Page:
7-7-7 (Day 3)

Two days in, I was rejuvenated, and about as excited as a person can be to go see a 50 year old movie at an 80 year old theater in a sleepy little suburb. Tonight, it was 3 Godfathers at the Tivoli. In Downers Grove, my old hometown.

Well, actually, my old adopted hometown. I lived in Woodridge, which is one town over, for about five years during high school. But Woodridge was (and still is) just houses and White Hen Pantries- DG was where the action was. And the Tivoli is right in the heart of it. Steps off the Metra stop in downtown Downers, in an old building which also houses a downstairs bowling alley, and a pizza joint. Straight up suburbs. Small Town, USA, with just a hint of white-folk ritz.

When I called it home, Downers was good to me. I drove my cars up and down its streets in summertime, to park in front of friends' houses, lugging bass amps down cramped stairwells and back up again. We drove down Ogden Avenue to the Omega restaurant at 3 AM, for free bread and hot coffee and dirty looks. We watched movies, too. In basements and living rooms, drinking liquor we shouldn't have had, laughing and smiling with that old, ecstatic purity of teenaged-ness. Lots of memories. Very few bad ones.

These days, the Tivoli spends most of its days (as it did then) sadly relegated to second-run movie house duties. On the day I visited, Monsters and Aliens (in 2D, sadly,) had just finished a run, and something else lousy was coming in behind it. The Tivoli used to have a sister theater, Tivoli South, which was on the other side of town, and about as ratty and run-down as they come (side note: it's under new ownership and has been converted into a movie house for exclusively Bollywood/Indian language movies. The delicious Sher-a-Punjab buffet and Bombay Bazar grocery are just a few steps away. It's like Mumbai, DuPage Co. edition.) But the Tivoli is no typical cheap theater. Not by a mile. Built in 1928 at the dawn of the sound era, when the huge, sprawling movie palaces were giving way to smaller (by comparison) and more plentiful theaters. By today's standards, it might as well be Carnegie Hall. Easily the most spectacular room in Downers Grove, the Tivoli has benefited from some loving care and restoration in recent years (no doubt there are quite a few patrons of the arts with deep pockets still left in town.) It's really something. Here's hoping that the Tivoli can keep its mojo forever.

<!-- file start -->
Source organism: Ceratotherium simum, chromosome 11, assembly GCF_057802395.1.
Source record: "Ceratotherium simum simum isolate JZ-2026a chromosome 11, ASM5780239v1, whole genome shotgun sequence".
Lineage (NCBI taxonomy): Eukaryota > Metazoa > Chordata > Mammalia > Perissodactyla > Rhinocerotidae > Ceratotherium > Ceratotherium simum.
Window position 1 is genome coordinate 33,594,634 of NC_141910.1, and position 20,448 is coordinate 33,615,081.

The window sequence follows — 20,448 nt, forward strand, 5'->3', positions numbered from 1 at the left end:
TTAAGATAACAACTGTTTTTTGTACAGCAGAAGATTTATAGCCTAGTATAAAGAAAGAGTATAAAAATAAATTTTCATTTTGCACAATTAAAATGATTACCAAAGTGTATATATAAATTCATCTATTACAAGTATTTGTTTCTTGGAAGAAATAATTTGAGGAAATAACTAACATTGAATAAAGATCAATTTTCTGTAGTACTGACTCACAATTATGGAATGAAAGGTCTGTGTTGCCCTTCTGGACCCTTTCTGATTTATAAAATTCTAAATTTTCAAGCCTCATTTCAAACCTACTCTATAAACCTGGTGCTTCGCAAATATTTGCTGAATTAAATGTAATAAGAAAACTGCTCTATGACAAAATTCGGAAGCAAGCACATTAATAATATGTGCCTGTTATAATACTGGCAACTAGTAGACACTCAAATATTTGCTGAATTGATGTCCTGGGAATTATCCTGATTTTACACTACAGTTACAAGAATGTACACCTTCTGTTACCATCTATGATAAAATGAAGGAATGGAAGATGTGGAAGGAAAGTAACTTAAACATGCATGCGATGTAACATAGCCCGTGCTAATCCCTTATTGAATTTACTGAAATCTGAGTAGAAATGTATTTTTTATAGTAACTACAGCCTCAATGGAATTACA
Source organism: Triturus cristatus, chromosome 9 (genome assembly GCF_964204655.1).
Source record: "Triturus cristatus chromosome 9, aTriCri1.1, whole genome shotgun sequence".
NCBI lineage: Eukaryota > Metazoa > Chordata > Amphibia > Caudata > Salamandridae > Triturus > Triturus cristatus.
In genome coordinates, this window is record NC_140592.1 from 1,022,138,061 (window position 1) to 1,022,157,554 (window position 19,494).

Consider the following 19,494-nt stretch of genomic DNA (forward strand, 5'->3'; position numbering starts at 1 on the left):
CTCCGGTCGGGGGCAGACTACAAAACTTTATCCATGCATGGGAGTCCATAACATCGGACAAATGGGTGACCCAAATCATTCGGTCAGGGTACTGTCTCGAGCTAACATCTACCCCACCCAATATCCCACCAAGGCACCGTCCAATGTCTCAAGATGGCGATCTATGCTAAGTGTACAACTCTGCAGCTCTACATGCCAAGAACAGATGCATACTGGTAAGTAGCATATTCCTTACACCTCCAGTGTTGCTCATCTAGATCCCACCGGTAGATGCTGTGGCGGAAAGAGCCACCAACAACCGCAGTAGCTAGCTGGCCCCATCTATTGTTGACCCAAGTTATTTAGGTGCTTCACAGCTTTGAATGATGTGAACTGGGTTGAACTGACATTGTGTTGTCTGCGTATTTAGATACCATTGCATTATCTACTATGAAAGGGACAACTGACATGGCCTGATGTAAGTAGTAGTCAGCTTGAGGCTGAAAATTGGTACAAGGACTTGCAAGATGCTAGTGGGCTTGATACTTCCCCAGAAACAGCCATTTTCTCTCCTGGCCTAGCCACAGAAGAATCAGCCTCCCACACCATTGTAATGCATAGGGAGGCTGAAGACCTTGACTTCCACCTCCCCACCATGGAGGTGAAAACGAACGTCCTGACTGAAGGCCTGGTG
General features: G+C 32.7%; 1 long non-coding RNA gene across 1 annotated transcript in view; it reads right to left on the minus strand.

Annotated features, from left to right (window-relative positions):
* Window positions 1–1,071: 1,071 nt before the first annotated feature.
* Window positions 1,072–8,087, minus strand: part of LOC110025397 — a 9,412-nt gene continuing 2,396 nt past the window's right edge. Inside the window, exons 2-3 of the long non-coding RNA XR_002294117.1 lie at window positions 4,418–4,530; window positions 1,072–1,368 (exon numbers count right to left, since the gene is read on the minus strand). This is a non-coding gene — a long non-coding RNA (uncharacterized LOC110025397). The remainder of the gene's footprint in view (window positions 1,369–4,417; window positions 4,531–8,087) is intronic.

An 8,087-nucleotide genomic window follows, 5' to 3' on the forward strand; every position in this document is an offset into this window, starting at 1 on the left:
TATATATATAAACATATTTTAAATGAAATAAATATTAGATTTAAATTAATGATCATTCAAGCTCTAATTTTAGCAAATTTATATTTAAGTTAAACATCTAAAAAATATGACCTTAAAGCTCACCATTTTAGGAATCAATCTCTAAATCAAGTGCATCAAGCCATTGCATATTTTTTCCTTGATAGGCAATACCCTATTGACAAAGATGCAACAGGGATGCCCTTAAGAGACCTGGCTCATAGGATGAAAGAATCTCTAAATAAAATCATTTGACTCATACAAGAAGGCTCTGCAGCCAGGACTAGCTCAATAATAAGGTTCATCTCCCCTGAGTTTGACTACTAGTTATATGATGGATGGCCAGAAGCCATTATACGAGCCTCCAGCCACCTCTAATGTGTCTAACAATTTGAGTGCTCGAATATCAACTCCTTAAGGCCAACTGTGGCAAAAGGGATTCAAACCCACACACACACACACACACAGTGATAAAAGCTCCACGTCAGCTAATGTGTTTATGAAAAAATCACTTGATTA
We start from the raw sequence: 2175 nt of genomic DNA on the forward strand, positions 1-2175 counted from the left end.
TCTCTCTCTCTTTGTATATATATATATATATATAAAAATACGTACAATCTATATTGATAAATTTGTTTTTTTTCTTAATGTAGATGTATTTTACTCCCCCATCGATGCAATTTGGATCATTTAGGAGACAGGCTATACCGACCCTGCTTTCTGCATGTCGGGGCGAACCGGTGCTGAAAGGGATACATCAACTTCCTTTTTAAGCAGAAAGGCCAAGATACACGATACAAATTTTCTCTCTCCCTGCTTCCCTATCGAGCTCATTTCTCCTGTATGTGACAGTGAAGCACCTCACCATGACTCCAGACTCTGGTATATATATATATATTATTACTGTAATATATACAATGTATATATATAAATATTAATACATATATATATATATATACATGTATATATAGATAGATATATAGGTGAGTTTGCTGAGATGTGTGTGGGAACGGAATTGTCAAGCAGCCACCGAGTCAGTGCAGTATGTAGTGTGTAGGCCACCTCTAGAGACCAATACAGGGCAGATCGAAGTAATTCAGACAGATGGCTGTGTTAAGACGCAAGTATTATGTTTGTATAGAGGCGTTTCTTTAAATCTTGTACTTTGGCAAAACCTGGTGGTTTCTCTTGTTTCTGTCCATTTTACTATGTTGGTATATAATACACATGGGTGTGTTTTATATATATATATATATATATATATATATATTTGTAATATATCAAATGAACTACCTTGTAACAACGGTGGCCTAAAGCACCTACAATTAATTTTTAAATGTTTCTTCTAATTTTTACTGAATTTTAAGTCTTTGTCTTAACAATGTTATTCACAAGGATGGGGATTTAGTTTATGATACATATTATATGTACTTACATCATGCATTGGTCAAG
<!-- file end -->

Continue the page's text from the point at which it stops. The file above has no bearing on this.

I arrived a bit early, somewhat on purpose, as I wanted to grab a pint at Emmett's Ale House, one of the first micro-breweries I ever visited, at the dawn of my drinking years. Hitting the suburbs is a funny thing when you have the benefit of a few years mainly in the city to color your perspective. I suppose if you're looking for it, you're going to find people that annoy you anywhere you go. But that night, in that bar, I was surrounded by a flock of rapidly aging yuppies, with $50 haircuts, $500 jackets and $50,000 cars. I ordered my doppelbock, and it came in a snifter (?). Five years ago, I might have thought it was the best thing I ever tasted. Not so much any more. I paid and headed down to the show, and the soft din of the high-priced dinner conversation faded out of my ears. What a relief.

I've seen 3 Godfathers plenty of times; it's a nice choice to bust out around Christmas time. A loose retelling of the "three wise men" bible story, filtered through Ford's trademark Monument Valley/cowboy lens, and it has a universal appeal and an easy charm that suits most tastes. Was this my first Ford in the theater? Apart from Young Mr. Lincoln at the Chicago Outdoor Film Fest this Summer, I think so. It's late, minor Ford, to be sure; the great director is painting with a broad brush here (something about the size of a push-broom,) and nuance goes out the window pretty quick in favor of tear-jerky chest-grabbing moments, which are pulled off pretty admirably by the three godfathers of the title: John Wayne, Harry Carey Jr., and Pedro Armendáriz. Never one to leave us hanging, Ford's story of three men in search of new souls pushes (sometimes mashes) all the right buttons, and by the end, by trial and tribulation, they, like their unexpected child companion, have been reborn. Drinks are poured, songs are sung. What a yarn. So great.

The news had broken earlier in the month that Downers' annual summer hooplah, Heritage Fest, had been cancelled. The city couldn't afford it. Could it be true? Heritage Fest was like a high school reunion where your friends parents might show up. Seemed like we went every year, whether we wanted to or not. And we paid $6 a cup for Michelob, and ate the elephant ears. Cuz that's what the townie kids do. But were all grown up now. Very few of us left in Downers Grove proper. No more Heritage Fest? Shame for somebody, I guess. But I won't miss it.

The Tivoli, on the other hand, is a treasure. And worth the drive.

History of the Tivoli Theatre: http://www.classiccinemas.com/history/tivoli.asp

(images: click to enlarge)

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